Kaare Klint (1888-1954) was a precursor to and teacher of the designers who made Danish modern style explode onto the international mid-century scene. In 1924 he helped to establish the influential Department of Furniture at the Royal Academy of Art in Copenhagen where he was also a lecturer and Professor of Architecture. Unlike the modernists, however, Klint worked with an unerring faith in the historical evolution of furniture forms and a commitment to the neo-classical designs. A substantial goal in his work was to take these pieces and try to rethink them and update them with the modern requirements. Although Klint counted among his devoted protégés Poul Kjaerholm and Børge Mogensen, many of his philosophies about design provided the backdrop against which the next generation of designers reacted.
Formally trained as a painter at the Polytechnic of Fredericksberg, Klint went on to study architecture at the Technical School of Copenhagen under his father, architect P.V. Jensen Klint and Carl Petersen. In 1914 Petersen invited Klint to assist him in the design of fixtures and fittings for the Fåborg Art Museum. An oak and woven cane chair that they produced for this commission, referring in form back to a traditional 18th century chair, is one of Klint's important designs. After establishing his own office in 1920, Klint would continue through the next two decades to work for museums, designing furniture for Copenhagen's Thorvaldsens Museum and the Danish Museum of Decorative Arts. His furniture designs were internationally exhibited as early as 1929 in Barcelona, and were shown at the 1937 Paris exhibition. In 1927 he designed a simple and elegant chair and armchair in teak with leather upholstery. His 1933 folding 'Safari' chair was inspired by a traditional piece that was originally designed for the British military. This chair, which was a market success, had a wooden frame and a canvas seat. Another chair from 1933, a deck lounge outfitted with a removable upholstered mat and pillow, was also inspired by earlier designs. These pieces walk a fine line between imitation, which Klint criticized, and creative revisitation. Klint's goal was for their overarching quality in that they were simple, elegant pieces of domestic equipment. They were mostly hand made by the small firm of Rudolph Rasmussen. Only later in his career, after establishing the firm Le Klint, did he make forays into mass production like his folded paper lampshade, designed with his son circa 1940.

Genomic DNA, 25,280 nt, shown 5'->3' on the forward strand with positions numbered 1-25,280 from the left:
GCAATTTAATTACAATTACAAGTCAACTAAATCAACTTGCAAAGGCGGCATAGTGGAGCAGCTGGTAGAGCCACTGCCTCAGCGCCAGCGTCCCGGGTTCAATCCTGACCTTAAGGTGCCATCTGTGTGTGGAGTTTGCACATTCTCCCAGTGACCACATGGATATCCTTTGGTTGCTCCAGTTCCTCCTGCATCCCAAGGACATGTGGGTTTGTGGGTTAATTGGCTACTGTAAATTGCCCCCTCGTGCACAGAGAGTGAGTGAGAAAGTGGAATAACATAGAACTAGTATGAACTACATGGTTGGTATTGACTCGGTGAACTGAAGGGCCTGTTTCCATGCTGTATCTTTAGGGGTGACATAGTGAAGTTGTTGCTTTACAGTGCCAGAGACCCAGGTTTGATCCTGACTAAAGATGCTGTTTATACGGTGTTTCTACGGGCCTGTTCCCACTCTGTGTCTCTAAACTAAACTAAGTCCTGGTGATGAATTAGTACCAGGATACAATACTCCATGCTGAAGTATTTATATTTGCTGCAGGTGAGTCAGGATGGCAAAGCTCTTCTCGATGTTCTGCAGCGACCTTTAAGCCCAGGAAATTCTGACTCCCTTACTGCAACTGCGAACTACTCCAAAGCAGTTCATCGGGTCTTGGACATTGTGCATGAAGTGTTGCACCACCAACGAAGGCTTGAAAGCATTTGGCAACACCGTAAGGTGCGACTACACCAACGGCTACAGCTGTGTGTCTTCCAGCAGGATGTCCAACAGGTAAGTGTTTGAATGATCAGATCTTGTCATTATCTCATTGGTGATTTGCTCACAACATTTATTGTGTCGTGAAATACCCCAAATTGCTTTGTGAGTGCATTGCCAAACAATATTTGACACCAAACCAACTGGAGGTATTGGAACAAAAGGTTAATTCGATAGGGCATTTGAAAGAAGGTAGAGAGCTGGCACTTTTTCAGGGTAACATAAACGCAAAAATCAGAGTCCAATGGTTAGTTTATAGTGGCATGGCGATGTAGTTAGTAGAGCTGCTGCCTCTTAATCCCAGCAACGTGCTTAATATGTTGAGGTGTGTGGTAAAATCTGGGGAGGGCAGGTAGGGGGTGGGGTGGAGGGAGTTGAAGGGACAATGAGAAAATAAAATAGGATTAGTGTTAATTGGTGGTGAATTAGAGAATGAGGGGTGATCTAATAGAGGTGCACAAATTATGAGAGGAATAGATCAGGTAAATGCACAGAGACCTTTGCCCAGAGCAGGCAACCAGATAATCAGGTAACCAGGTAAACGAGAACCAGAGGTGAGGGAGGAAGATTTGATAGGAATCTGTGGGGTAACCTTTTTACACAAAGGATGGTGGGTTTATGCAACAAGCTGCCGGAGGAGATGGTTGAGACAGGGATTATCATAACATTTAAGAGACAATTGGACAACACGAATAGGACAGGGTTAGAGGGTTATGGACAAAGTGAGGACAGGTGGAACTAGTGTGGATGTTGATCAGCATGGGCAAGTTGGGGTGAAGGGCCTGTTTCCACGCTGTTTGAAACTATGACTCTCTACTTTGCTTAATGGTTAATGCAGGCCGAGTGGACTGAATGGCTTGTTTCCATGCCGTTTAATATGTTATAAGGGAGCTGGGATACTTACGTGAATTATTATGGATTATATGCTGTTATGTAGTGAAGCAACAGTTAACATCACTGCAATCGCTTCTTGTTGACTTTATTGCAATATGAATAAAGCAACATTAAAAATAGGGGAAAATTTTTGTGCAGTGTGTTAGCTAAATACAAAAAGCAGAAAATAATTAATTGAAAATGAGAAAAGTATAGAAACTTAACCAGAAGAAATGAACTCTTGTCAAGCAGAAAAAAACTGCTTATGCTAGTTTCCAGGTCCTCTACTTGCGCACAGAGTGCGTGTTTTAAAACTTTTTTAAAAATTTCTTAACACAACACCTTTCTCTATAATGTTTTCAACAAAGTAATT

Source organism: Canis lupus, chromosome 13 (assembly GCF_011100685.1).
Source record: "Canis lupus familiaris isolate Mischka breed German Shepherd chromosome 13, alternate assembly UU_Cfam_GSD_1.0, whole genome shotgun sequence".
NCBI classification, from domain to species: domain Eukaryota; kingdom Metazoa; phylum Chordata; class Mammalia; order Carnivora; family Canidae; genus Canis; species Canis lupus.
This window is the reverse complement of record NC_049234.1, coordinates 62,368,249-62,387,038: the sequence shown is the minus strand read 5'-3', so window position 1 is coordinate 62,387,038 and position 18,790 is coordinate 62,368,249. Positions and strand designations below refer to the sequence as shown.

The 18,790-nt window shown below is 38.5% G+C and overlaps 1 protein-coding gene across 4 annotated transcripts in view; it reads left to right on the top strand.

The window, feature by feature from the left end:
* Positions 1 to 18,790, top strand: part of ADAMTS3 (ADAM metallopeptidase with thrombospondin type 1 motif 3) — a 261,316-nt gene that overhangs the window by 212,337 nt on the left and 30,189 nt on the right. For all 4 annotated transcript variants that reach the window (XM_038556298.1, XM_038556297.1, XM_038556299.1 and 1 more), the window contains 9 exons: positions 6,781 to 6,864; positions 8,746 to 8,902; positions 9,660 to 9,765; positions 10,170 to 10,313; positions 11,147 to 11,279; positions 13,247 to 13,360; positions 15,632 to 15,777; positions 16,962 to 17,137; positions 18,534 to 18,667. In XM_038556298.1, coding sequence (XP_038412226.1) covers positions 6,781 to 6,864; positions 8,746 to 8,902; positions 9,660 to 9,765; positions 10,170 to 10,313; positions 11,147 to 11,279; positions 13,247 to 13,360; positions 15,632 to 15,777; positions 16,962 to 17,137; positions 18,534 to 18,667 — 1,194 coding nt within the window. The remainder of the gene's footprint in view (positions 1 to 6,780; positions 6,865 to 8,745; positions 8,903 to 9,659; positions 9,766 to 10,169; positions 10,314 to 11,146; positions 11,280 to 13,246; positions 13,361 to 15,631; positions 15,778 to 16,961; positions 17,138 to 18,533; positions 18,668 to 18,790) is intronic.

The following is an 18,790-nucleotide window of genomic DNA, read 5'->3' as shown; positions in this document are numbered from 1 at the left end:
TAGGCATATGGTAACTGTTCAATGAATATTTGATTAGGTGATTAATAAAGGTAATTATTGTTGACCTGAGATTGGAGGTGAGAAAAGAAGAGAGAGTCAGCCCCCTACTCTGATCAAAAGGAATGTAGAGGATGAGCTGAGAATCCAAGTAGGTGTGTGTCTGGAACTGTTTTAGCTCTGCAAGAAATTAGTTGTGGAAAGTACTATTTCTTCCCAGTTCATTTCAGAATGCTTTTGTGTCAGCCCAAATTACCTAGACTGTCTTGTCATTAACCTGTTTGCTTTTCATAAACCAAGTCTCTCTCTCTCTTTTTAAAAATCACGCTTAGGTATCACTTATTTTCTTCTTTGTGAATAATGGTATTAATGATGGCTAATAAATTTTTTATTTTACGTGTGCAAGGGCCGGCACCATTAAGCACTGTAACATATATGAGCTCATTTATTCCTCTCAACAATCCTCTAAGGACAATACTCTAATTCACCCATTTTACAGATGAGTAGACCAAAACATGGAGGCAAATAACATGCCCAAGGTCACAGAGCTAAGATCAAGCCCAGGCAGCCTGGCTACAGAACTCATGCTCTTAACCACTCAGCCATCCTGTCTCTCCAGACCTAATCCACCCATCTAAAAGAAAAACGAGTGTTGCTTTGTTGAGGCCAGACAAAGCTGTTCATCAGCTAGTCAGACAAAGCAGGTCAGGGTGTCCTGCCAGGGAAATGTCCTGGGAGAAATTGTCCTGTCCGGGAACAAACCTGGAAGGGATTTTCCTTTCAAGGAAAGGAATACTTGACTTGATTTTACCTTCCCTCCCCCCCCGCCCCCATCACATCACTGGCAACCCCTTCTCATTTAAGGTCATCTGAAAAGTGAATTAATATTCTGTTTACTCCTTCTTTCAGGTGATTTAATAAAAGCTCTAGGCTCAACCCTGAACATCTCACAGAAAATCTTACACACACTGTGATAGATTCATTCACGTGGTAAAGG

Klint spent a great deal of his career conducting detailed studies on the relationship between furniture design and human proportions. Interested in redefining and fine-tuning the chair as, at the base level, the optimal tool for sitting, he conducted extensive research as to how this could be achieved. This theoretical approach is called anthropometrics and proved to be vital to later furniture and industrial designers. Also part of the study, Klint designed storage units customized to fit the objects they would contain, and established some of the standardized measurements for drawers and shelves. The dedication to scientific theory, however, never eclipsed his ever expanding desire to make a better chair and he spoke of the ideal interplay between theory and artistry in a 1930 interview: "a designer can learn to construct an item of furniture, section by section, on the basis of these dry facts, but at the same time give it the changing artistic form that suits him and his time."